Reaching for that top shelf may soon be a less daunting tasks for wheelchair users if the FDA approves the iBOT 3000 Mobility System.
The wheelchair, capable of going into four-wheel drive, balancing on two wheels and elevating its user, was recommended for approval by FDA advisors on Wednesday.
Using a system of gyroscopes and sensors, the wheelchair balances on two wheels to elevate its user to see eye-to-eye with people who are standing, as well as a system of four same-size back wheels that rotate over one another to climb stairs.
The iBOT 3000, expected to retail for around $29,000, was test driven by 20 wheelchair users for a two week period to allow scientist to evaluate it against other wheelchairs. Participants in the study also took the wheelchair four-wheeling over rough roads, sidewalks, up hills, and over curbs.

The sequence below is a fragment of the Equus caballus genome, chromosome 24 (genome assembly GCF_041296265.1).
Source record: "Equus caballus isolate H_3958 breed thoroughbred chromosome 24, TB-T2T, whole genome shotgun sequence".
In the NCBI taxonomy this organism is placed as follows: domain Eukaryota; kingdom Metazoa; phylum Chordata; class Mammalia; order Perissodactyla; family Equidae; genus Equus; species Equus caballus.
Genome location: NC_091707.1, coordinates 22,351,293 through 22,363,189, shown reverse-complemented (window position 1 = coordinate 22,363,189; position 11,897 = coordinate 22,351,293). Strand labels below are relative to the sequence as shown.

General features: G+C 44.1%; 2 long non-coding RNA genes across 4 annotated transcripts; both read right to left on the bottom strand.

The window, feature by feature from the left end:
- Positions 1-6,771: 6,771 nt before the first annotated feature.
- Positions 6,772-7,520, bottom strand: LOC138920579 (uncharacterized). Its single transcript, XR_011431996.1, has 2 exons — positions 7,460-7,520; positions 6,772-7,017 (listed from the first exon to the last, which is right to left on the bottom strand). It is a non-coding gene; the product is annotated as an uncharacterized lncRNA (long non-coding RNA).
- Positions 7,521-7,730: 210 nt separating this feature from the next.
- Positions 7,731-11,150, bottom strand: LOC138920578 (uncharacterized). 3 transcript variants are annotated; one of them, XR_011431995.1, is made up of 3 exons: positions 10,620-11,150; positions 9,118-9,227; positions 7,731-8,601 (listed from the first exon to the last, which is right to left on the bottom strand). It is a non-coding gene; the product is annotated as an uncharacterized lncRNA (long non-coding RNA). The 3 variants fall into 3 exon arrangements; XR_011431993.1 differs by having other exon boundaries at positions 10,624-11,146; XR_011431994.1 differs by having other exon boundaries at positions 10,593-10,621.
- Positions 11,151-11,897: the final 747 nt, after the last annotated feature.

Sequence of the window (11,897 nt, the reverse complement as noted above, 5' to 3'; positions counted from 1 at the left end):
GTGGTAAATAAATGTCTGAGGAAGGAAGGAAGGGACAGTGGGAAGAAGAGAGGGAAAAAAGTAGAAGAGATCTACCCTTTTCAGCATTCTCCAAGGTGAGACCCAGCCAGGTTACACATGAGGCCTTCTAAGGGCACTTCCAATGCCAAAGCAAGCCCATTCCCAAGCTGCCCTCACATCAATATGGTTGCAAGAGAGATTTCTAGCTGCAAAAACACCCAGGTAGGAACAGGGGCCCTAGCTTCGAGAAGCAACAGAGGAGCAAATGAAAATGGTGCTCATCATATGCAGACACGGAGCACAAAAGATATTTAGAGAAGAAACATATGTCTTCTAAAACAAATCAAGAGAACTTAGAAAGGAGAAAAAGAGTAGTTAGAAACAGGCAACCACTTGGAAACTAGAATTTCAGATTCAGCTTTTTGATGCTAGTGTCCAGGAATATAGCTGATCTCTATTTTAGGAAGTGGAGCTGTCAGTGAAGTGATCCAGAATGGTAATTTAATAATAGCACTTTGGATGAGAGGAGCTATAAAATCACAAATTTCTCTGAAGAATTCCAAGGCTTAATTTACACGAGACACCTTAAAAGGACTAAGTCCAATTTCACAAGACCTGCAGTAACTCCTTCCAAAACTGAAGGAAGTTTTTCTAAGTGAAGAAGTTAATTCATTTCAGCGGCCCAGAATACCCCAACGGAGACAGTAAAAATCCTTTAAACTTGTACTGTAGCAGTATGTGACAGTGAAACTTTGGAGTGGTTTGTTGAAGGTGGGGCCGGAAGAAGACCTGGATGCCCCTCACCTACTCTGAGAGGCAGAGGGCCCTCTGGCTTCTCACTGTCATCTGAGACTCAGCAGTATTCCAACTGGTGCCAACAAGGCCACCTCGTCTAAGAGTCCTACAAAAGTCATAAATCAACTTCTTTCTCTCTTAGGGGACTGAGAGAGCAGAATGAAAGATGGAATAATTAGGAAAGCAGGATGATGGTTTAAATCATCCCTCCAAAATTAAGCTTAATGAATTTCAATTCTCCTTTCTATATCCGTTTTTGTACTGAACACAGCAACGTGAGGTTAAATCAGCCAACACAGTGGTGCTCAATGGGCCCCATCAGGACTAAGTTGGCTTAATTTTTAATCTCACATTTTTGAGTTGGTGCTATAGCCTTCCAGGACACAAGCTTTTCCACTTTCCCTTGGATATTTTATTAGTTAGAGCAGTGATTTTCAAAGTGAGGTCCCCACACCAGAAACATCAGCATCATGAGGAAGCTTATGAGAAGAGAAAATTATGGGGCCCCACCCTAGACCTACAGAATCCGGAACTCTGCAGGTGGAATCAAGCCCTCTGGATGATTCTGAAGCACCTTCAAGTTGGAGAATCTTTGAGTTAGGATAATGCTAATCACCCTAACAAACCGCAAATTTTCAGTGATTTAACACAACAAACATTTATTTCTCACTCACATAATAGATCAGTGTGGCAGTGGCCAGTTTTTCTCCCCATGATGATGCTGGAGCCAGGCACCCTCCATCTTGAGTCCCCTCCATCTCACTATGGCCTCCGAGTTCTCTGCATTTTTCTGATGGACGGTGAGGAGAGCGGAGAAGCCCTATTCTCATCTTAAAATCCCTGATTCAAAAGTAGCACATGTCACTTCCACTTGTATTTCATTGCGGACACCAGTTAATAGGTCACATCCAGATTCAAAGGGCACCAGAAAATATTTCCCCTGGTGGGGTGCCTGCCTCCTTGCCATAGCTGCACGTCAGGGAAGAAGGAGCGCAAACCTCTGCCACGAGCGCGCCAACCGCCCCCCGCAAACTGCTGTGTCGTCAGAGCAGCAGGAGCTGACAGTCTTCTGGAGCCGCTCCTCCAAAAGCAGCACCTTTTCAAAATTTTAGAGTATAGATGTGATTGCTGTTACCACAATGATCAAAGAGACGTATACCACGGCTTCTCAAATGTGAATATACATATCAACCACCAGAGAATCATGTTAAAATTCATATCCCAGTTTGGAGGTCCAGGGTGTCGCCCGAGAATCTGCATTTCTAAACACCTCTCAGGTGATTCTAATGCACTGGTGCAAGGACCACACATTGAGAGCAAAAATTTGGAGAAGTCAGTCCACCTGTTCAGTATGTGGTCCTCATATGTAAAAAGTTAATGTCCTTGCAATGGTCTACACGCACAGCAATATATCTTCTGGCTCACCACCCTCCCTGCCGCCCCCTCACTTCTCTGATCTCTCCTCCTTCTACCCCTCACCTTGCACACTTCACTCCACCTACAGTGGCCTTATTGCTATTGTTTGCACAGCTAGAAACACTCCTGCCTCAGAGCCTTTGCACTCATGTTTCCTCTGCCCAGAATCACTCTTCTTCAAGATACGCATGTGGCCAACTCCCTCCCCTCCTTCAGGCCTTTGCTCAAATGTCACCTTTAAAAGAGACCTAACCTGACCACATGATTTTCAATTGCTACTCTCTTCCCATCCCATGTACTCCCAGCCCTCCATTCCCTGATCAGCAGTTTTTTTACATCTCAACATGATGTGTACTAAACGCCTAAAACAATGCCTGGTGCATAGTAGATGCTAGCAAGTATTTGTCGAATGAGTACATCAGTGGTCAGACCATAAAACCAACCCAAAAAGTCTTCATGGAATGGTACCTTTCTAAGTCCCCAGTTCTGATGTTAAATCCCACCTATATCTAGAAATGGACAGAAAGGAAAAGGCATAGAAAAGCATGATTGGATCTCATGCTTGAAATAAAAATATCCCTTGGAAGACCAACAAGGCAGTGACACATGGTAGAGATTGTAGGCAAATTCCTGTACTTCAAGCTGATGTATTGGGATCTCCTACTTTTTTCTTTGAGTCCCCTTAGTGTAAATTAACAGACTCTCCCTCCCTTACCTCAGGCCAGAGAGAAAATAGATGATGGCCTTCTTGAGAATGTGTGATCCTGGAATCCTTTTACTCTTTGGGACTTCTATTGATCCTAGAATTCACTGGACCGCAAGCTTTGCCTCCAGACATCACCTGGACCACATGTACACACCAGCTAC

While the FDA’s advisors recommended the iBOT 3000’s approval, it was with limitations that include a required doctor’s prescription for the device and an extensive driver’s training course.
At the University of Southern California, a new device that has helped two blind subjects distinguish between light and darkness is also being researched.
While not ready for FDA approval, the device helps the patient “see” by using a wireless receiver hooked to a pair of glasses equipped with a miniature camera. The receiver, planted behind the patient’s ear, sends a signal to an electronic chip attached to the patient’s retina.
Researchers at the Doheny Retina Institute have tried the electronic chips on two blind patients. So far, the patients have only been able to see 16 pixels, but can distinguish changes between dark and light. Researchers are hoping to increase the vision to 1,000 pixels